Gender-specific Projects for Female Lawbreakers: questions of survival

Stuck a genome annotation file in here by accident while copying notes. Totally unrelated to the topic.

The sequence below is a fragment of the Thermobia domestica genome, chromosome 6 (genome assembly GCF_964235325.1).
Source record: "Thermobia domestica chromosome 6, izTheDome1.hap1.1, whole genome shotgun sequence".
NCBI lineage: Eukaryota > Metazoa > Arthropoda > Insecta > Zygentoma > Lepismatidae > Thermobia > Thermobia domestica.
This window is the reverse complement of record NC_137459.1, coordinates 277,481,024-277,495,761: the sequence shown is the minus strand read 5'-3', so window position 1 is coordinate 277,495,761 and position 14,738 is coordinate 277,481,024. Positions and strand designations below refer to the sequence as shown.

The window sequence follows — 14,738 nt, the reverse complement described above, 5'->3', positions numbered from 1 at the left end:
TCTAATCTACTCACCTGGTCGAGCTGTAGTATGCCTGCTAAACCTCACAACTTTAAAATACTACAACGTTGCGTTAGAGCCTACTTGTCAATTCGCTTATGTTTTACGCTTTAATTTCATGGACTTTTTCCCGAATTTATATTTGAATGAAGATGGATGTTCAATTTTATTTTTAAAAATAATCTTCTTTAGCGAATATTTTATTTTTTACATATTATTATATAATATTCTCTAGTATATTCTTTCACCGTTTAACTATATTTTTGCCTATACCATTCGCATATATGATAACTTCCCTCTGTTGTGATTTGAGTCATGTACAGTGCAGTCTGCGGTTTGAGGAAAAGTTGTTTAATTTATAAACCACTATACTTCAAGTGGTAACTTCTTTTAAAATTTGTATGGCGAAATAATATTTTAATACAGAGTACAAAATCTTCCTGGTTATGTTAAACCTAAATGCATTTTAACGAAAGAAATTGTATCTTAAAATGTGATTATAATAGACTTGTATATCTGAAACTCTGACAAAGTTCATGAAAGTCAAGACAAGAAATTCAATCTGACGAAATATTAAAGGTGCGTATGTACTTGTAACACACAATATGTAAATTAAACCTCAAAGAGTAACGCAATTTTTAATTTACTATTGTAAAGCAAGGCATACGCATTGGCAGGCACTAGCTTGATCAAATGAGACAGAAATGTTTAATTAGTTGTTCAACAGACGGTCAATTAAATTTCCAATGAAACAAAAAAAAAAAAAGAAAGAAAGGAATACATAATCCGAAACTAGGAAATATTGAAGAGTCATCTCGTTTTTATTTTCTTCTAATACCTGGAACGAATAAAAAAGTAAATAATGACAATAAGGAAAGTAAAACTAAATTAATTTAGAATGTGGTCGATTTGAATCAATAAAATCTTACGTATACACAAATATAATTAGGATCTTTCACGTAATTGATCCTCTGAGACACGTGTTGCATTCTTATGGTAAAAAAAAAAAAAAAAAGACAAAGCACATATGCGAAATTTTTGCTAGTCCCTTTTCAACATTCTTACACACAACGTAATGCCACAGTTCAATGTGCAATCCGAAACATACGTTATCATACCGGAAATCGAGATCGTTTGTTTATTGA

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This article was downloaded by: [Northeastern University]On: 21 November 2014, At: 21:40Publisher: RoutledgeInforma Ltd Registered in England and Wales Registered Number: 1072954 Registeredoffice: Mortimer House, 37-41 Mortimer Street, London W1T 3JH, UKCriminal Justice MattersPublication details, including instructions for authors andsubscription information: Projects for FemaleLawbreakers: questions of survivalPat CarlenPublished online: 14 Mar 2008.To cite this article: Pat Carlen (2001) Gender-specific Projects for Female Lawbreakers: questionsof survival, Criminal Justice Matters, 46:1, 44-45, DOI: 10.1080/09627250108553672To link to this article: SCROLL DOWN FOR ARTICLETaylor & Francis makes every effort to ensure the accuracy of all the information (theContent) contained in the publications on our platform. 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Terms &Conditions of access and use can be found at Projects for FemaleLawbreakers: questions of survivalPat Carlen describes the benefits of projects designed for women andthe elements that make such projects sustainable.Despite an international concern to developgender-specific policies for femaleoffenders, it has been difficult to engenderprojects which survive for more than a year or two.The main reasons for project close-down (or changeof role) are usually financial, though fundingproblems can mask shortcomings (e.g. change ofobjectives, poor or adverse publicity, loss of gender-specificity, non-use by the courts, and inappropriateexpectations and/or evaluations by funders), forwhich lack of funding is only the presentingsymptom. Interviews with managers of selectedcustodial and non-custodial gender-specific projectsin the US, UK, Scotland, Australia and Israel(funded by ESRC Award L21630200122),suggested that, to manage effective survival withoutloss of identity and integrity, gender-specificcriminal justice projects for women should have atleast the following characteristics.Resistance to erosion of gender-specificityThe small number of females eligible for women-only non-custodial projects often results in pressureto extend the facilities to men in order to avoid lossof funding. However, there was agreement thatfacilities for women have to be ring-fenced, andrecognised as being generally more expensive thanthose for men. Shared-site provision tends either tobe under-used (because women's experience ofmale violence makes them reluctant to risk mixedprojects) or (subsequent to its under-use) re-roledas a male-only facility. Similarly, workers insistedthat programmes developed in other countries orfor men should not be parachuted into projects asprisoner-processing packages with universalapplication; instead, they must be gender-assessedand adapted to the specific histories and attributesof the women currently attending the project.Evolutionary and flexibleorganisationProjects should constantly monitor the relationshipsbetween project provision and the varied orchanging situations of women actually attending theproject at a particular time. Furthermore,organisational needs should come second toparticipants' requirements, thereby ensuring thatservice delivery remains relevant.Democratic organisation ofinnovationA democratic mode of policy-formation was seento be a prerequisite to high staff morale which, inturn, was seen to be essential for the success of projectinnovation and survival.HolismAn holistic (coordinated) approach to service deliveryis desirable in both custodial and non-custodialsettings, with successful inter-agency or multi-agencycommunication a priority. In custodial settingsemphasis was on building effective workingrelationships with community agencies, but alwaysunder the auspices of a holistic non-essentialisingapproach that sees clients not as 'female offenders'but as 'women who break the law'. Relatedly, thegeographical clustering of multi-agency services wasidentified as integral to the success of service deliveryin terms of ease of access, and minimisation of bothinter-agency distrust and subversion of each others'endeavours when sharing the same clients. Insistenceon a realistic approach to drugs rehabilitation wascommon. Although they generally required projectparticipants to be drug-free, project workers almostalways insisted on giving relapsed participants 'asmany chances as it takes'.Principled approach to probity inhuman relationshipsDespite staff claims that their main concern was crimereduction, all admitted to a concern with therelationships between social and criminal justice. Theysaw the secret of the success of projects as beingdependent on their ability to convince courts and thepublic of a congruity of interest in reducing recidivismby improving the quality of clients' lives in the present.This usually led to development of strong publicrelations policies.Excellent public relationsLarger agencies employed specialist public relationsofficers, but innovative project directors welcomedopportunities to address public fears about offendingbehaviours, project/programme risk, and to publicisethe low risk presented by the majority of women whocome before the courts and the gender-specific socialand health issues which require address if risk of re-offending is to be reduced.Questionable survival strategies forgender-specific projectsThree survival strategies provoked unease:Employment of ex-clients - all of the non-custodialprojects visited cited the employment or involvementof former drug users or lawbreakers as anorganisational strength and, in some cases, infulfilment of a funding stipulation. Yet, none hadthe centre for crime and justice studiesDownloaded by [Northeastern University] at 21:40 21 November 2014Should the goodwill and experience of those whohave suffered mulitiple disadvantage be exploited(outside a proper career and salary structure) inthe service of professional and state officials?developed education, training or career plans forthese 'non-professional' and non-salaried or low-paid helpers. However, having had manyconversations on this very issue with many ex-lawbreakers, I myself have two difficulties with theprevalent ideology that the employment of ex-offenders in rehabilitation projects isunambiguously to the benefit of all involved -though there is no doubt that, as the organisers claim,the projects are usually the beneficiaries of suchauthoritative, committed and low-paid assistance.First, although it is often claimed that theemployment of ex-clients can confer legitimacy onorganisational claims to therapeutic authority, someoffenders are initially wary of 'going to projects runby people no better than myself. Moreover, is itdesirable for ex-prisoners or drug-users to beencouraged to embrace the 'ex-offender' role?Should the goodwill and experience of those whohave suffered multiple disadvantage be exploited(outside a proper career and salary structure) in theservice of professional and state officials? I am wellaware that some of the most successful non-custodial projects for female offenders owe theirexistence and persistence to the vision andcommitment of people who themselves were onceaddicts or prisoners. These visionary leaders,however, are exceptional and, even at the same timeas exploiting it to benefit others, usually rise abovethe label 'ex-prisoner'. However, even in their case,there is no doubt that they should receive properrecompense and recognition for their labours.Protection by an official or umbrellaorganisation versus visionary andproject-specific leadershipA majority of interviewees raised the age-oldquestion of the merits and demerits of charismaticleadership versus organisational stability, most ofthem concluding that their own projects would nothave survived without very strong leadership duringthe years when the necessity to establish the needfor gender-specific women's projects was arecurring challenge. However, those who were partof a larger organisation also claimed that, becausethe leadership of the parent organisation had beensupportive in principle, belonging to it had offeredthem a measure of protection against critics andfunding problems. A minority of respondents citedtheir status as part of larger service providers or asmembers of an umbrella organisation as a mainreason for their survival. However, when, at thesame time they were part of an organisation (e.g. amixed prison site) where males were also cateredfor, they were continually having to fight forrecognition of women's different requirements. Allrespondents, while pointing to the twofold need forcommitted, strong and innovative leadership andstability of established organisational structure,recognised that there were inevitable tensionsbetween the two. In order to cherish innovation,avoid organisational stagnation and protect leadersfrom burn-out, there was a general insistence on thedevelopment of the evolutionary and democraticstructures described above. Nonetheless, it seemedto me that in every country visited, the most commonthreat to gender-specific projects was posed by theoverlong hours of workers driven to deliver a holisticand demanding service outside any effective officialrecognition that the social, economic and healthburdens of women in trouble with the law are usuallymuch more complex and expensive to remedy thanthose of men.Accountability: evaluation,measurement, or qualityA burning issue concerned the terms in which projectstaff should or could adequately account for theirwork, so as to satisfy employers and/or funders thatthey were getting value for money. All recognisedthe moral obligation and practical necessity (in termsof project-survival) to be accountable for the moneyspent, yet all felt that their funders/employersentertained unrealistic or inappropriate expectationsabout the job to be done and how it could beadequately assessed. Funders' unrealisticexpectations were the easiest to deal with, and couldgradually be changed in the appropriate direction byincrease of information about the histories andexperiences of the project clients and the difficultiesof rehabilitating women with a myriad of social andeconomic difficulties. Inappropriate expectationsusually involved demands that the quality of a projectbe amenable to quantitative measurement. However,because such expectations resulted in annualreporting requirements primarily comprised ofmeasurements of output and performance uponwhich, in turn, the continuation of project funding/existence depended, they constantly exercised theminds and ingenuity of project leaders; and the limitsto quantification became most apparent whenprojects were committed to making, and sustaining,qualitative changes not amenable to measurement,and where the assessment of those changes calledfor moral rather than quantitative evaluations. Forwhen workers are faced with women on the edge ofdespair, one prerequisite for the maintenance of staffmorale is official recognition that, in relation to suchwork, qualitative inputs are called for, the value ofwhich are not amenable to measurement asperformances; and that time-consuming but life-supporting responses involving listening, kindnessand comfort, together with other non-programmabletherapies may be good in themselves. This big gapbetween informed and lay concepts of thecomplexities of resettling female offenders suggeststhat there is still much educational work to be doneabout the complex relationships between social andcriminal justice for women if gender-specificprojects are to survive.Pat Carlen is Visiting Professor of Criminology atKeele University. Her latest book is Women andPunishment.Cjm no. 46 Winter 2001/02Downloaded by [Northeastern University] at 21:40 21 November 2014